Aryo Rezaie, the South Miami police officer who shot an unarmed Michael Gavins in November at a Coral Gables gas station, was previously accused of racially profiling and harassing another man during a 2014 traffic stop.
Sgt. Jeffrey Griffin did not sustain allegations of biased-based profiling and illegal search and seizure after an internal affairs investigation concluded last April.
According to the investigation, David Wright was pulled over by an unmarked Ford F-150 pickup truck driven by Rezaie, on Oct. 3, 2014. Rezaie said Wright was stopped for an illegally tinted window, but the window’s tint was never measured.
During the stop, Rezaie said that Wright “became irate and began yelling and screaming.” Rezaie said he let Wright vent until his “irate demeanor” made it difficult to “get the process going.” He asked Wright to get out of his vehicle.
After noticing a “bulge” under Wright’s shirt, Rezaie ordered Wright to place his hands on the hood of the F-150. Wright and his passenger, Richard Redden, were not ticketed upon release. Sgt. Junior Vijil was also present at the stop. The duo was conducting a saturation detail of the area to address recent burglaries and bicycle thefts.
Wright, who is black, said that it was 9:45 p.m. when he was pulled over on Southwest 57th Avenue and he felt he was “being harassed and racially profiled.” He said that the officers became “angry and very aggressive” before Rezaie allegedly said, “You think you are being harassed? If I want to harass you, I would arrest you.”
After being asked to exit his vehicle and put his hands on the truck, Wright said he tried to turn his head toward the officers, but was “immediately shoved into the vehicle and told not to look back.” Wright said that he told the officer he had “no right to put his hands on [him].” He said he was told if he “did not shut up, [he] would be arrested.” Wright said he was told the reason for his “arrest” was “for impeding an investigation and resisting.”
“I feel that I have been racially profiled,” Wright said in his complaint. “I feel my rights were violated. I feel bullied. I feel I was physically assaulted.”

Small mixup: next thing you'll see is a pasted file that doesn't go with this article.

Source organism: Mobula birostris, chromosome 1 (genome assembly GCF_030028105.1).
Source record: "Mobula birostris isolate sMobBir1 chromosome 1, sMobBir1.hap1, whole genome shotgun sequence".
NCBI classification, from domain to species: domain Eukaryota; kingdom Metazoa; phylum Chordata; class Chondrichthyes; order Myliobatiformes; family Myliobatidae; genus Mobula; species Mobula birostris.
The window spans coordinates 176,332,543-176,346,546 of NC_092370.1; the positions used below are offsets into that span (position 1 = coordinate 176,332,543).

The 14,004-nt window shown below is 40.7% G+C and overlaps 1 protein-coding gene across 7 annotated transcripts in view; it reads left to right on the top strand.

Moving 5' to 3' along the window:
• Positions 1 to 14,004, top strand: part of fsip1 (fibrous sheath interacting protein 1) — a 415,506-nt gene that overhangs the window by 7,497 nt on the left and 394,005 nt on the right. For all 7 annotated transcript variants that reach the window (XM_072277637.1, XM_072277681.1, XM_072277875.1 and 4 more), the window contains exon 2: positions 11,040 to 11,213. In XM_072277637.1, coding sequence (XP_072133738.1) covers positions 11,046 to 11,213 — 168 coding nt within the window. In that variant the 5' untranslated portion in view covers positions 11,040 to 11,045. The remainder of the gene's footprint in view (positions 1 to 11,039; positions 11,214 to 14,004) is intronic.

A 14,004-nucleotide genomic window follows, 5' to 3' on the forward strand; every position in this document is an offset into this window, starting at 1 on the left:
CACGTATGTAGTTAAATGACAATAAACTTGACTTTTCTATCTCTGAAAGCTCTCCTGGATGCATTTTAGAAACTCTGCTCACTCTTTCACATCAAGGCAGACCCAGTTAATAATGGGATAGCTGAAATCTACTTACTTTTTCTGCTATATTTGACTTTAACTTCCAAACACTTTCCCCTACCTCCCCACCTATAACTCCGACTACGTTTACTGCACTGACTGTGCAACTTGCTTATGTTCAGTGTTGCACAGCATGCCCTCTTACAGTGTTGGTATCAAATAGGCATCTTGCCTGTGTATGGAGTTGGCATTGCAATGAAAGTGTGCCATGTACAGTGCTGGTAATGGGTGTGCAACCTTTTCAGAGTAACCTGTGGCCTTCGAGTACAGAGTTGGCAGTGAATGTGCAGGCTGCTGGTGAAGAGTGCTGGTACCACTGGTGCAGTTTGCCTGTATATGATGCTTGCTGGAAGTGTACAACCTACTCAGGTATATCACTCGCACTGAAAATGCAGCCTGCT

According to the National Institute of Justice, the research, development and evaluation agency of the U.S. Department of Justice: “There is no single, universally agreed-upon definition of use of force. The International Association of Chiefs of Police has described use of force as the “amount of effort required by police to compel compliance by an unwilling subject.”
“Officers receive guidance from their individual agencies, but no universal set of rules governs when officers should use force and how much,” according to nij.gov.
Gavins, 36, was shot Nov. 15 after being pulled over by Rezaie for speeding, according to the police report. Rezaie said he smelled “a strong odor” from inside Gavins’ car and saw “what appeared to be suspect cannabis in plain sight.” Gavins told his attorney, Paul Layne of Silva & Silva, that he was pulled over for his windows being tinted too dark.
Layne said that Gavins was never cited for speeding, but was cited for defective equipment for an “allegedly” broken rearview mirror and for dark window tints.
Police said that they instructed Gavins to exit the vehicle and wait by the hood of Rezaie’s police cruiser while they searched his car. Rezaie said that he observed Gavins reaching into the front of his waistband, before giving Gavins a verbal command to take his hands out of his waistband, “with negative results.”
According to the report, Gavins kept his hands inside his waistband and began to “act in a nervous manner by turning his back toward Rezaie.” After another command, “Gavins refused” and “began to walk toward officer Rezaie,” the report said. Rezaie then “discharged his firearm once striking Gavins.”
Gavins’ charges of intent to sell marijuana and resisting an officer were recently dropped. He has pleaded not guilty to a misdemeanor marijuana possession charge. Gavins lost his job as a security guard while Rezaie sits on desk duty indefinitely.
Gavins had an arraignment Jan. 22 for his possession charge, and the judge set a March 16 trial date. Gavins and Layne have also met with the state attorney’s office, with police present, about investigating the incident.
“He’s just an honest hard-working man,” Layne said of Gavins. “A gentle giant, who happened to be African American. And who happened to be shot by this officer this way for no reason.”